(construction completed Dec. 2002)
This apartment is on the first floor of a paired house in a Victorian terrace built in the 1890’s overlooking a park. It has four rooms and a little hall room. Two rooms look out to a magnificent view of the park and two rooms face into the front street with mature plane trees. All rooms are three meters high making the small rooms tall and the large rooms generous and spacious. The existing house is a typical well mannered late 19th Century building with sash windows, ceiling cornices, skirting boards with moldings, four-panel doors with architraves, and highly ornate cast iron fire places, all well built and in their original generous proportions.
We thought one should repair and fully reveal the proportional, tectonic and contextual dignity of the original ‘good rooms’, removing insensitive additions. We see this matrix of rooms as an architectural infrastructure, an emptiness, a raw shell.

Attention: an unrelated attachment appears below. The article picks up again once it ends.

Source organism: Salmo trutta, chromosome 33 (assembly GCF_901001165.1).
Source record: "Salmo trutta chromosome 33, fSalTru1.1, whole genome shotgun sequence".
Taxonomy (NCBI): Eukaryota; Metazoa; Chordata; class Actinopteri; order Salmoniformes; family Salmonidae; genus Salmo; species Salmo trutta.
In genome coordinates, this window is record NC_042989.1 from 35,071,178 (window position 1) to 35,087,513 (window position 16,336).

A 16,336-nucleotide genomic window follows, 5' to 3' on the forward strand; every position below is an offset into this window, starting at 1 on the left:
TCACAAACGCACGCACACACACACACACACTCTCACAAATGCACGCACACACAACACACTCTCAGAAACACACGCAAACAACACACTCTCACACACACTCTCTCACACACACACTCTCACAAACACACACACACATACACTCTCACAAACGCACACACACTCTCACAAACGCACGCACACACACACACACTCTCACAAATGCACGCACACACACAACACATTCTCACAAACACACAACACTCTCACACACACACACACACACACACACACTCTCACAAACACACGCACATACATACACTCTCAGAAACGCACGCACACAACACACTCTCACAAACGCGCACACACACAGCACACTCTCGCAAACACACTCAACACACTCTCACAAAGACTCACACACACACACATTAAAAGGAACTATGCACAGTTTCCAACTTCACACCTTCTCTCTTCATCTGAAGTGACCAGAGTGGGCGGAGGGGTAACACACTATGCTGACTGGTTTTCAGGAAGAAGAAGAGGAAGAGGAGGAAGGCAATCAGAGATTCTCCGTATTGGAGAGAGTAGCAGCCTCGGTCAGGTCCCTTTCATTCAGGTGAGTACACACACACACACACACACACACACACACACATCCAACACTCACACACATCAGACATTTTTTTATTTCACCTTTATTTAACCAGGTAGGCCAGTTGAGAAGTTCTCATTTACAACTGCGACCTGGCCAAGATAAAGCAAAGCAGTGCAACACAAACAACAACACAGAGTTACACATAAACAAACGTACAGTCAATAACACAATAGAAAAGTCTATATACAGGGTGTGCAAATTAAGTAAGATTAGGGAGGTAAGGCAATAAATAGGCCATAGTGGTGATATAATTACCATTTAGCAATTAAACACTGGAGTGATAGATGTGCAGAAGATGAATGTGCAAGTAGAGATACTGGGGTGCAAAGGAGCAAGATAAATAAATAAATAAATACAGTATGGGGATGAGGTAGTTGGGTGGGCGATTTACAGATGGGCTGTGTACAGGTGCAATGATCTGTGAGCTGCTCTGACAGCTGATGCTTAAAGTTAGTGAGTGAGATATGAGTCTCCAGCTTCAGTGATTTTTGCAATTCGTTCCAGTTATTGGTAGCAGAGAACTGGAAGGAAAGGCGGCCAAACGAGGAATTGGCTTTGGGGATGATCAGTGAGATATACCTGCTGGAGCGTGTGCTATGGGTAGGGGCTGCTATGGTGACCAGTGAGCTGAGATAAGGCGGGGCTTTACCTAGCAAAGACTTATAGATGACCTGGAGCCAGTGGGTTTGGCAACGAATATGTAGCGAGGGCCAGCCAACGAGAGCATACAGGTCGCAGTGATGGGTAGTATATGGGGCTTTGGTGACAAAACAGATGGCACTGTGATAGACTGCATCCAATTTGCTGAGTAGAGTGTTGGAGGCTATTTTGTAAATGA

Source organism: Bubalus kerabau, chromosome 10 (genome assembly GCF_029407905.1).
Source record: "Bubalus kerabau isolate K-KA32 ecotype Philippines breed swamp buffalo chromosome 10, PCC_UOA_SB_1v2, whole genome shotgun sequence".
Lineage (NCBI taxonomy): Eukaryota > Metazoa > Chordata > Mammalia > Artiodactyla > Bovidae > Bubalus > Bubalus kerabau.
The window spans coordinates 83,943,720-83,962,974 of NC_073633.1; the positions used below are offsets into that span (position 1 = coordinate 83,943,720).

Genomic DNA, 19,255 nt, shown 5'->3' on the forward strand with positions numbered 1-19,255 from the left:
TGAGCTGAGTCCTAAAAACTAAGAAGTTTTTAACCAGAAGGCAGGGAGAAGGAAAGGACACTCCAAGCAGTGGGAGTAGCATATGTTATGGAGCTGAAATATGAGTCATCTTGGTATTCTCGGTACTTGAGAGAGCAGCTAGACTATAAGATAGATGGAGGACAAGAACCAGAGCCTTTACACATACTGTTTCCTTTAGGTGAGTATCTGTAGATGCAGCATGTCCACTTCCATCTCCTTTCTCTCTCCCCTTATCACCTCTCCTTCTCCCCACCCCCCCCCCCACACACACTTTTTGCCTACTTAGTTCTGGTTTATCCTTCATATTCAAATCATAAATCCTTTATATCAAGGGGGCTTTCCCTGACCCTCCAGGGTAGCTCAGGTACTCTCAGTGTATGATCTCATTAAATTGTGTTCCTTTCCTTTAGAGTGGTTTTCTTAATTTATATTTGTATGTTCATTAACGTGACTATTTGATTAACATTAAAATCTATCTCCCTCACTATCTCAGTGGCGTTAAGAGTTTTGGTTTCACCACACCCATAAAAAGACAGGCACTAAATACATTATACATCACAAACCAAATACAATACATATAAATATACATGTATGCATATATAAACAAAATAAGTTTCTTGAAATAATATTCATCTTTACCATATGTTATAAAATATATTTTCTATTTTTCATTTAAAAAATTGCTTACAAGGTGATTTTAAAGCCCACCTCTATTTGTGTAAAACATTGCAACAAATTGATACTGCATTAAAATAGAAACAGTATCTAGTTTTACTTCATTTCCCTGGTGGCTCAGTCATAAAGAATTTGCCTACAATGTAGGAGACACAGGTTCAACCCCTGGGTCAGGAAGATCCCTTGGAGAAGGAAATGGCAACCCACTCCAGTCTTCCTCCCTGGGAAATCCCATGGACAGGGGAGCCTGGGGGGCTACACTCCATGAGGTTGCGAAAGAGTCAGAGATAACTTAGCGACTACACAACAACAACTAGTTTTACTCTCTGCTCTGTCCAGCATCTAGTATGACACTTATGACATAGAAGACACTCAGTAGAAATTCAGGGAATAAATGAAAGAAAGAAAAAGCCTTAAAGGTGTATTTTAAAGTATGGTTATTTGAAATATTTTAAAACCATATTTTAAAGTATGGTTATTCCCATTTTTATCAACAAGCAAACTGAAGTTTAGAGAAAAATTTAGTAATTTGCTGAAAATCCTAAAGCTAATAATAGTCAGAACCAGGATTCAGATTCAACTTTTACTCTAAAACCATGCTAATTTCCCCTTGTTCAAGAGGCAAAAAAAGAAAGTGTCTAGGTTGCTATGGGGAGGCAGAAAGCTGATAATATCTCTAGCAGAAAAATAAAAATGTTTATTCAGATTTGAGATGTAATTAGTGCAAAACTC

New floors have been installed with solid American oil finished white oak in three rooms and the hall. In the little room to the street and in the hall mild steel plates were inlaid into the oak floor in form of large stepping-stones. In the large room to the street we laid a Korean ‘hanji’ paper floor made with pulp of the mulberry bush soaked in a natural resin.
One must tread carefully not to obscure the qualities of the raw shell. We are taking care that the programme of inhabitation does not dominate architectural space. We would like to get around the idea of single purpose rooms, kitchen, dining room, bathroom, bedroom, living room etc. Rather, we have chosen to take more of a camping approach to inhabiting the raw shell rather than a fitting-out approach. We think each room should be a room for living (and working), even the smallest room in the house.